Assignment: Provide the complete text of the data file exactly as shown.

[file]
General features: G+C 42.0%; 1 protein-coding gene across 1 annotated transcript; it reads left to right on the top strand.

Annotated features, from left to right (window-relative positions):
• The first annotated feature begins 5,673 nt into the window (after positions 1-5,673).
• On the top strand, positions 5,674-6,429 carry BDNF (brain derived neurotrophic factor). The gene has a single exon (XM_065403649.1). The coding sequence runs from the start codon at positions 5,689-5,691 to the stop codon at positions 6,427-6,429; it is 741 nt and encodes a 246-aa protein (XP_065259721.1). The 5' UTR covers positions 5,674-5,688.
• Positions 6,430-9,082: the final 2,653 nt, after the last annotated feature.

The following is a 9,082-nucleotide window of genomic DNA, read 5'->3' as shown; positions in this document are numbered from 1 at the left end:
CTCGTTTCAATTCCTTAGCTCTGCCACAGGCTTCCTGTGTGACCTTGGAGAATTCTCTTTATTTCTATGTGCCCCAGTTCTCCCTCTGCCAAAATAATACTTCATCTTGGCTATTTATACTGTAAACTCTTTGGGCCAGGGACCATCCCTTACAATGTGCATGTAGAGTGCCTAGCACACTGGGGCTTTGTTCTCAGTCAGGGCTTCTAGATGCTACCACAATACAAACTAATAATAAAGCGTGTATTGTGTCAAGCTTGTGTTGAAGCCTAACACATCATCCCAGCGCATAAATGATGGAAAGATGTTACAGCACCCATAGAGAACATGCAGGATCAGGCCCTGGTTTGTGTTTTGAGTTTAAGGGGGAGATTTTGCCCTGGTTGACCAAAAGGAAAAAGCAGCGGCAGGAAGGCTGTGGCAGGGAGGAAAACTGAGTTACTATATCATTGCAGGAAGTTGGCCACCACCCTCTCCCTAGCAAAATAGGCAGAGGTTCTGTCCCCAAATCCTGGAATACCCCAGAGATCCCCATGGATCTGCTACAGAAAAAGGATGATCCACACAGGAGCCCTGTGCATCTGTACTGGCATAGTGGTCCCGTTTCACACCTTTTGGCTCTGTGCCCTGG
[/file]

General features: G+C 42.0%; 1 protein-coding gene across 1 annotated transcript; it reads left to right on the top strand.

Annotated features, from left to right (window-relative positions):
• The first annotated feature begins 5,673 nt into the window (after positions 1-5,673).
• On the top strand, positions 5,674-6,429 carry BDNF (brain derived neurotrophic factor). The gene has a single exon (XM_065403649.1). The coding sequence runs from the start codon at positions 5,689-5,691 to the stop codon at positions 6,427-6,429; it is 741 nt and encodes a 246-aa protein (XP_065259721.1). The 5' UTR covers positions 5,674-5,688.
• Positions 6,430-9,082: the final 2,653 nt, after the last annotated feature.

The following is a 9,082-nucleotide window of genomic DNA, read 5'->3' as shown; positions in this document are numbered from 1 at the left end:
CTCGTTTCAATTCCTTAGCTCTGCCACAGGCTTCCTGTGTGACCTTGGAGAATTCTCTTTATTTCTATGTGCCCCAGTTCTCCCTCTGCCAAAATAATACTTCATCTTGGCTATTTATACTGTAAACTCTTTGGGCCAGGGACCATCCCTTACAATGTGCATGTAGAGTGCCTAGCACACTGGGGCTTTGTTCTCAGTCAGGGCTTCTAGATGCTACCACAATACAAACTAATAATAAAGCGTGTATTGTGTCAAGCTTGTGTTGAAGCCTAACACATCATCCCAGCGCATAAATGATGGAAAGATGTTACAGCACCCATAGAGAACATGCAGGATCAGGCCCTGGTTTGTGTTTTGAGTTTAAGGGGGAGATTTTGCCCTGGTTGACCAAAAGGAAAAAGCAGCGGCAGGAAGGCTGTGGCAGGGAGGAAAACTGAGTTACTATATCATTGCAGGAAGTTGGCCACCACCCTCTCCCTAGCAAAATAGGCAGAGGTTCTGTCCCCAAATCCTGGAATACCCCAGAGATCCCCATGGATCTGCTACAGAAAAAGGATGATCCACACAGGAGCCCTGTGCATCTGTACTGGCATAGTGGTCCCGTTTCACACCTTTTGGCTCTGTGCCCTGG